The action looks pretty slick, although you can tell that it's not as clean or exciting as what Jackson was able to deliver in the original trilogy. But at least the orc characters, with their white hoods and truly grotesque faces, look phenomenal.

Galadriel the warrior

The next clip was significantly shorter. Galadriel stands in an Elvish community, with lots of little buildings and stairs and displays built into the forest and the cliffs. It looks carefully designed to not disturb nature, and it's blanketed with beautiful orange leaves. Galadriel examines a mural depicting a ship sailing toward the horizon. Elrond approaches and they speak to one another in Elvish — they are clearly very close and are deeply affectionate toward one another. We learn that Galadriel has been leading armies into battle, and Elrond is surprised to see her looking so put-together, so clean. But she makes it clear she has seem some sh*t. The real gist of the scene is that Galadriel is finally home, finding some peace and able to take a breath, after leading armies against monsters and evil for some time. Rest up, Gal — that breather probably won't last long.

Heading home

A human named Halbrand and Galadriel are on a ship. Both look ragged, like they have escaped a bad situation or have been in the midst of a bad situation. The captain of the ship approaches them, and there is no immediate love here. Galadriel demands to know where they're going. "Home," the captain says. The ship enters a passageway carved into cliffs. They pass by massive faces carved into the stone, and giant statues/fountains carved out of the mountainside. Halbrand is baffled, but Galadriel knows where they are: Númenor, the massive city on the western edge of Middle-earth. They pass under a giant bridge and sail toward a sprawling, beautiful city, easily the biggest city we've seen in a "Lord of the Rings" project onscreen. It's shot and scored like this is a big, big deal — and for Tolkien nerds it is, since this city will suffer a major downfall before the events of the original trilogy.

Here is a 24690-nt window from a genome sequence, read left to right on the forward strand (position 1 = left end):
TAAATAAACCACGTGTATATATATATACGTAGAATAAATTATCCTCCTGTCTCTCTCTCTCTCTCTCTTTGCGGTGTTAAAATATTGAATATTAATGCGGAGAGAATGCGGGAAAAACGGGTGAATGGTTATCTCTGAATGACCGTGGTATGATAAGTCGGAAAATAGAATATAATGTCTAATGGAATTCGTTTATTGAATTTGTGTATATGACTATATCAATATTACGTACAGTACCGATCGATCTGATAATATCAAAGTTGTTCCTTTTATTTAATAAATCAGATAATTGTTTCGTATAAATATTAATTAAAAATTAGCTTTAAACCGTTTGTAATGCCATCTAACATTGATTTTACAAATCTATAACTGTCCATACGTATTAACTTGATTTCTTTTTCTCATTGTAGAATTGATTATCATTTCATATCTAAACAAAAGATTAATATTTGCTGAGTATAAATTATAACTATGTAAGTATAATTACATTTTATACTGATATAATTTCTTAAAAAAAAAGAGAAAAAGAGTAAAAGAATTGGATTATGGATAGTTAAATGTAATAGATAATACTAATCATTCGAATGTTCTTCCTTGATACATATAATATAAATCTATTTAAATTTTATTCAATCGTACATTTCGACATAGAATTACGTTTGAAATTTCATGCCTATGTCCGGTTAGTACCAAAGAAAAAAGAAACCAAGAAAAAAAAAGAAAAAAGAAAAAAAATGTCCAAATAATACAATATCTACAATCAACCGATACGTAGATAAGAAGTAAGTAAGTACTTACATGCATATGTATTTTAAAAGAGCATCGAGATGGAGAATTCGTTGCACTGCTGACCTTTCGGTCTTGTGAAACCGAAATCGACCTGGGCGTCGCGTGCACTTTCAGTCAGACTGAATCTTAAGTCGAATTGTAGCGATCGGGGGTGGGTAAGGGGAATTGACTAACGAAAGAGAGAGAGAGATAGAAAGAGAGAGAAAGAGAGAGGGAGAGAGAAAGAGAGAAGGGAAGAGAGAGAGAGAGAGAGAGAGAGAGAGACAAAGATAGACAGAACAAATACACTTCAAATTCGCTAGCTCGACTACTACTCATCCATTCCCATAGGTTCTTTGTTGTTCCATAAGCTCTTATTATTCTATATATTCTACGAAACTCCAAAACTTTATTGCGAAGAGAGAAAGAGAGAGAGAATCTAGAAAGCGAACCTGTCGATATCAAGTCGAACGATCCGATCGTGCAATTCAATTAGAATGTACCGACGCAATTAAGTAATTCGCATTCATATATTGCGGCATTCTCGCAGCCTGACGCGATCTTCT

This is very obviously an attempt to capture some of the magic of the fellowship passing under the giant statues on the river in "The Fellowship of the Ring." It's not quite as powerful, but it's definitely an echo, and that seems to be a microcosm of the approach here: Familiar, but different.

'You have not seen what I have seen'

The Lord of the Rings: The Rings of Power brings to screens for the very first time the heroic legends of the fabled Second Age of Middle-earth's history. This epic drama is set thousands of years before the events of J.R.R. Tolkien's The Hobbit and The Lord of the Rings, and will take viewers back to an era in which great powers were forged, kingdoms rose to glory and fell to ruin, unlikely heroes were tested, hope hung by the finest of threads, and the greatest villain that ever flowed from Tolkien's pen threatened to cover all the world in darkness. Beginning in a time of relative peace, the series follows an ensemble cast of characters, both familiar and new, as they confront the long-feared re-emergence of evil to Middle-earth. From the darkest depths of the Misty Mountains, to the majestic forests of the elf-capital of Lindon, to the breathtaking island kingdom of Númenor, to the furthest reaches of the map, these kingdoms and characters will carve out legacies that live on long after they are gone.

"The Lord of the Rings: The Rings of Power" will premiere on Prime Video on September 2, 2022.